Stories of redemption stir my heart. Stories of human frailty encountering the life-giving grace of Jesus Christ. Stories of captives being set free. Stories of Jesus taking something broken and making it beautiful.


I think my heart awakens to such stories because they illuminate deeper realities and truths...


We have an inner awareness that things are not how they should be. We realize things are broken. We realize we are broken. And yet we tirelessly attempt to create the semblance of perfection. We wear masks. We pretend to have it all together. Perfection, however, is but a fa├žade. No one is perfect—not one.


We are imperfect and broken because this world is fallen: Adam and Eve were created in the image and likeness of God. They were made holy and righteous, as God is holy and righteous. When Adam and Eve chose to sin, however, their perfect nature was cancelled, and all born of Adam and Eve inherit a contagion to sin.


We are thus created in the image of God. We were created to be holy, as He is holy, and yet because of the Fall, we are prone to sin. This is the tension we feel. The longing to be perfect because we bear the image of a perfect God, and yet the paining realization we are incapable of living out His image.


In enters the Gospel. God sent His one and only Son, Jesus Christ, to be a sin offering. Jesus came to set the captives free. He came to redeem sinners. He came to make all things new. He came to reverse the effects of the Fall and to restore creation to its original order.


And yet we live between the times. Jesus died and was resurrected. We are waiting for His second coming. We are waiting for the new earth where sin will have no place—where there will be no more death or mourning or crying or pain.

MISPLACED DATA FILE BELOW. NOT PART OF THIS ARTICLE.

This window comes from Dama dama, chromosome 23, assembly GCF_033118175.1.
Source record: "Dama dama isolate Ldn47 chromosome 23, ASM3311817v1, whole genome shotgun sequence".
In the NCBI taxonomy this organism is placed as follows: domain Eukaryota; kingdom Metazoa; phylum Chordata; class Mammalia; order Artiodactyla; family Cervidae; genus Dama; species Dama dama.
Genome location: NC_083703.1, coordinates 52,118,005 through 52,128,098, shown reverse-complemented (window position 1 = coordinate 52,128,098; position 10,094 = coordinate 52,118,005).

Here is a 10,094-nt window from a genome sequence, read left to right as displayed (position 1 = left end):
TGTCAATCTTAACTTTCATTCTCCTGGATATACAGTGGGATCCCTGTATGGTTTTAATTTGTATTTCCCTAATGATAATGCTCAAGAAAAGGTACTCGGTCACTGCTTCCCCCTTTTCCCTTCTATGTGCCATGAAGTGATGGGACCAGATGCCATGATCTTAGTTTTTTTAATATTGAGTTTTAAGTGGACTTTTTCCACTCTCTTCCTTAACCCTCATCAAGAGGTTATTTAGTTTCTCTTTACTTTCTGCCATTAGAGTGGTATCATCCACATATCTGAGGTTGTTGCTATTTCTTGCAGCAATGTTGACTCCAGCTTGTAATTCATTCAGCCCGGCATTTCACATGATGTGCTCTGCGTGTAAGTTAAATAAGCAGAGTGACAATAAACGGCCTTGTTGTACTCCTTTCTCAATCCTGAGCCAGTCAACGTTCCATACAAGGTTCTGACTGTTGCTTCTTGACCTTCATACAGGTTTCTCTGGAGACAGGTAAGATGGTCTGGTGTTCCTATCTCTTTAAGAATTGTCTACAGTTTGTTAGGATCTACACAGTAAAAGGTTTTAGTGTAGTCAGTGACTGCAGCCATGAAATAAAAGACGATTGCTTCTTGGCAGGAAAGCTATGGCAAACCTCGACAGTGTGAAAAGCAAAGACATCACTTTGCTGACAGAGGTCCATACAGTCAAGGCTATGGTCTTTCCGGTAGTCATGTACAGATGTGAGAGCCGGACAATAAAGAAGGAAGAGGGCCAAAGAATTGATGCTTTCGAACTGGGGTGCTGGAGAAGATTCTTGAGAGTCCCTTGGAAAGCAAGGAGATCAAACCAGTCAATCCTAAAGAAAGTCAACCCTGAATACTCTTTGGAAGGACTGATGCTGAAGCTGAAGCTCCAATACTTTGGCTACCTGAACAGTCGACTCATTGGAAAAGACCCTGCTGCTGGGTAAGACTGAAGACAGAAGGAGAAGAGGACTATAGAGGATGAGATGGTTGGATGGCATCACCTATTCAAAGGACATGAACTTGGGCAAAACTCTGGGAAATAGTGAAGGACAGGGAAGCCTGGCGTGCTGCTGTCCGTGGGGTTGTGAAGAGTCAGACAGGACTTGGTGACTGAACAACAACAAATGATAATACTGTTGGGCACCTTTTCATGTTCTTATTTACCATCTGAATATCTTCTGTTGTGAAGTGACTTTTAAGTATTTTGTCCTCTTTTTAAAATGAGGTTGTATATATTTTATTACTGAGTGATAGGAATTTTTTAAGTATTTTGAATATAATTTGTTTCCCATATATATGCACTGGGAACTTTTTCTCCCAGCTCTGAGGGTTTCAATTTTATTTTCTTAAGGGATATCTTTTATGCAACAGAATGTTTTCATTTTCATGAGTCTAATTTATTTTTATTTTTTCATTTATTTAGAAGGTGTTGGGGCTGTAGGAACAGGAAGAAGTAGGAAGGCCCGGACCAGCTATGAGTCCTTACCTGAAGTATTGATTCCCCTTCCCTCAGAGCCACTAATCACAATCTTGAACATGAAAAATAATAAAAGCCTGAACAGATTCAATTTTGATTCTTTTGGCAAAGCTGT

Thus, until His return we will feel the tension between the old and the new order. The Kingdom is here, but not yet. Because of the Spirit, we are continually renewed into the likeness of Christ. We are continually being made holy and whole--and yet we live in a world marred by sin. We are freed from the control of sin, but we have not yet been freed from its presence.

“The creation waits in eager expectation for the sons of God to be revealed. For the creation was subjected to frustration, not by its own choice, but by the will of the one who subjected it, in hope that the creation itself will be liberated from its bondage to decay and brought into the glorious freedom of the children of God. We know that the whole creation has been groaning as in the pains of childbirth right up to the present time. Not only so, but we ourselves, who have the firstfruits of the Spirit, groan inwardly as we wait eagerly for our adoption as sons, the redemption of our bodies. For in this hope we were saved. But hope that is seen is no hope at all. Who hopes for what he already has? But if we hope for what we do not yet have, we wait for it patiently."

Romans 8:19-25

Let us wait patiently in hope. Let us wait in expectation for His return, and as we wait let us love extravagantly.